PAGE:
I know when we talk about the NHL’s return to play and some of the ideas listed as to just how the league plans to facilitate those plans, we do so knowing the full reality of the world right now, how important COVID-19 is, and not losing sight in the safety of players, coaches and everyone as a whole in the grand scheme.
With cases ever-climbing as we approach one full year of this awful pandemic, we’ve seen the way in which sports leagues have pushed forward amid the ever-persistent concerns of the virus. Go back to last March and we had no idea what could be in store several weeks later, let alone several months.
Particularly for the case of the NHL, and NBA for that matter, the playoff bubbles were a complete success. Not one positive case and both the Lightning and Lakers took the crown in there respective leagues. But we know the idea of a bubble, and specifically hosting various teams in one of a few NHL arenas across North America is less than ideal. There’s likely to be no fans in attendance this upcoming season, whenever we can drop the puck. Or at the very least, it would likely have to be similar to MLB’s NLCS and World Series, limited NFL and college football stadiums, in which a few thousand fans, all socially distanced, were permitted to attend games.
The NHL pulling off its bubble last August with 100% success was encouraging amid these challenging times in which there’s much more at stake, from a human perspective, but also when you think about players with underlying conditions, and older coaches and management.
The NHL has been working on the details and parameters for the upcoming season. There’s been some ideas (PD and I talked about this on a recent podcast episode) as to how that will play out, such as a more confined type of bubble in which only a few hub cities would host games in what you would expect to be a condensed schedule (The Athletic’s Michael Russo talked about the league’s potential return to play options) possibly starting New Years Day at the earliest?
The idea has been floated in which there could be temporary divisional realignment — this seems most likely and more on this later — as the league looks to safely navigate some kind of schedule. From an on-ice perspective, I think that’s pretty intriguing and potentially eludes Columbus of some of the usual Metropolitan Division rivals we’ve become acquainted with in recent years.
And maybe things could look more closely to the Central Division of old in which Columbus might play teams like the rebuilding Blackhawks and Red Wings. Wouldn’t that be a nice 20 year Blue Jackets anniversary surprise, getting to play a team in Detroit a little more regularly. Although I think they’re poised to be a little better and Steve Yzerman is already putting his plans into action. Nevertheless, it really takes you back to the early days of such dominance by the team up north and as recent years have indicated, the tables have turned.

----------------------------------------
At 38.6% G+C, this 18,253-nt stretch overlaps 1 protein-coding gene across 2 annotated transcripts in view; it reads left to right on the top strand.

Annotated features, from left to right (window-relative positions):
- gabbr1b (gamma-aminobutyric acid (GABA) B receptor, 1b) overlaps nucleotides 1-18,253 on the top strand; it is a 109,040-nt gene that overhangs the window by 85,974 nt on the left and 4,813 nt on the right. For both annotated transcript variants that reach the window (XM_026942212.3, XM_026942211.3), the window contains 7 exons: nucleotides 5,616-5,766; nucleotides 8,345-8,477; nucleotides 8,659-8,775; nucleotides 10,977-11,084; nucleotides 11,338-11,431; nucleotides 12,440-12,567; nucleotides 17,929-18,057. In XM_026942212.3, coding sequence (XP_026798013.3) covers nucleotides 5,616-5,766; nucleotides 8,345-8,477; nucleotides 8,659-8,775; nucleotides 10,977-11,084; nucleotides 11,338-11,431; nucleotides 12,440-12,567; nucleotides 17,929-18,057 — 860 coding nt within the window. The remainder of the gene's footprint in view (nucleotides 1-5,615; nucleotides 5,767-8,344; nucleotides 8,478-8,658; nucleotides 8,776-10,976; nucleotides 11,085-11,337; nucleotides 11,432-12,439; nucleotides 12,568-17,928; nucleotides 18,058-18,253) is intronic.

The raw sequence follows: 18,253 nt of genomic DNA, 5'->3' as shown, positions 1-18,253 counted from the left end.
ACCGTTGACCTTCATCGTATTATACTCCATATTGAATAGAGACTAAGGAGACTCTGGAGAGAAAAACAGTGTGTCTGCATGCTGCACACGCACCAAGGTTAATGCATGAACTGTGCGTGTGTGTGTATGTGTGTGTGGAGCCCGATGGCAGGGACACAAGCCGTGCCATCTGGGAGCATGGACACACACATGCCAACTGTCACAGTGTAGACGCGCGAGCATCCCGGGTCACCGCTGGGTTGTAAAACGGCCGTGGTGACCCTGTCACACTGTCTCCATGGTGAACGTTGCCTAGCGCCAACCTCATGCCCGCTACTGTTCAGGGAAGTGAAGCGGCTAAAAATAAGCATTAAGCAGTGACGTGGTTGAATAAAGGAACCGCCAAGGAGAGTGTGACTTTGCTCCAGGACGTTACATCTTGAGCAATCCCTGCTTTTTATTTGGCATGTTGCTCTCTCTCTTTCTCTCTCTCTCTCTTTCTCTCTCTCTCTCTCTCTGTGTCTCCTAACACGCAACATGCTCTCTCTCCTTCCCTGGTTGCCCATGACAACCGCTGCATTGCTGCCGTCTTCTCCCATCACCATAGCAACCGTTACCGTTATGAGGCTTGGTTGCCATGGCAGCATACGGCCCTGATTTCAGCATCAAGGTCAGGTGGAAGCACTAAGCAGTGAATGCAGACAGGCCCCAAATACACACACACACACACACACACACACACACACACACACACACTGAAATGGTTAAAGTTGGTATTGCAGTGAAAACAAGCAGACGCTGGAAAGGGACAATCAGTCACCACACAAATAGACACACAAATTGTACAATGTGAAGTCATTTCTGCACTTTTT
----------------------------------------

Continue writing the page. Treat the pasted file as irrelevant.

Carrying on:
There’s also the potential for Columbus to host as a hub city, which goes back to last summer when the league held the city among its contending hosts for games within the confinement of a bubble for playoff play. And if that’s the case, how does that affect the jobs of workers like our Rachel Bules who works photography for the NHL? The league will have to figure out who’s considered absolutely most essential.
And could the league operate more like the NFL with each city hosting games and traveling like normal, while circumventing the schedule and navigating the virus’s impact? I’m not so sure since the NHL has almost daily travel while NFL teams play weekly.
Scott Burnside had the latest for The Athletic including CBA-related questions, how many games we would likely have, and that the league should restart in January unless something related to the virus happens. The article also mentioned that teams could likely begin play at their own arenas, but teams would be grouped into divisions that are more geographically-aligned to help reduce travel, such as an all-Canada division.
From Burnside’s article:
If COVID-19 issues force the NHL into a hub situation — at least temporarily — it’s expected there would be one hub per division. Teams would travel to the hub city for a couple of weeks and play a series of games before returning home, while other teams would move in and so on. If you do that, as one longtime NHL executive noted, it’s not really a bubble though, which is why he expects teams to play in their own cities.
Burnside also talked about how the playoffs could look. According to Burnside, Gary Bettman prefers not to have an expanded playoff field like last August. But could things feature an all-division playoff grouping? There could even be a 2-2-1-1-1 format temporarily replacing the 2-3-2 format in order to avoid extra travel within playoff series.
Could the regular season even keep its schedule limited to within the division, similar to MLB in order to reduce travel? Everything also plays into next summer’s Olympics and the scheduling commitments between the league and its NBC properties.
While it might not end up being a bubble per say, and depending on where the country and world as a whole is come playoff time, we know the bubble can work. But it’s awfully tough trying to do play an entire season in one, asking players and teams to potentially not see their families for several months at a time. That of course is just one of the unfortunate ramifications associated with the bubble, but it doesn’t appear the league is going that route.
What do you think? What’s some of the ideas you think might, could, or should happen? Vote in our poll and leave your feedback in the comments.
NHL’s 2020-21 season
This poll is closed
Bubble - Teams confined to hotel
A couple of hub cities hosts games across North America
Teams play in home cities
No season - Figure out that fallout later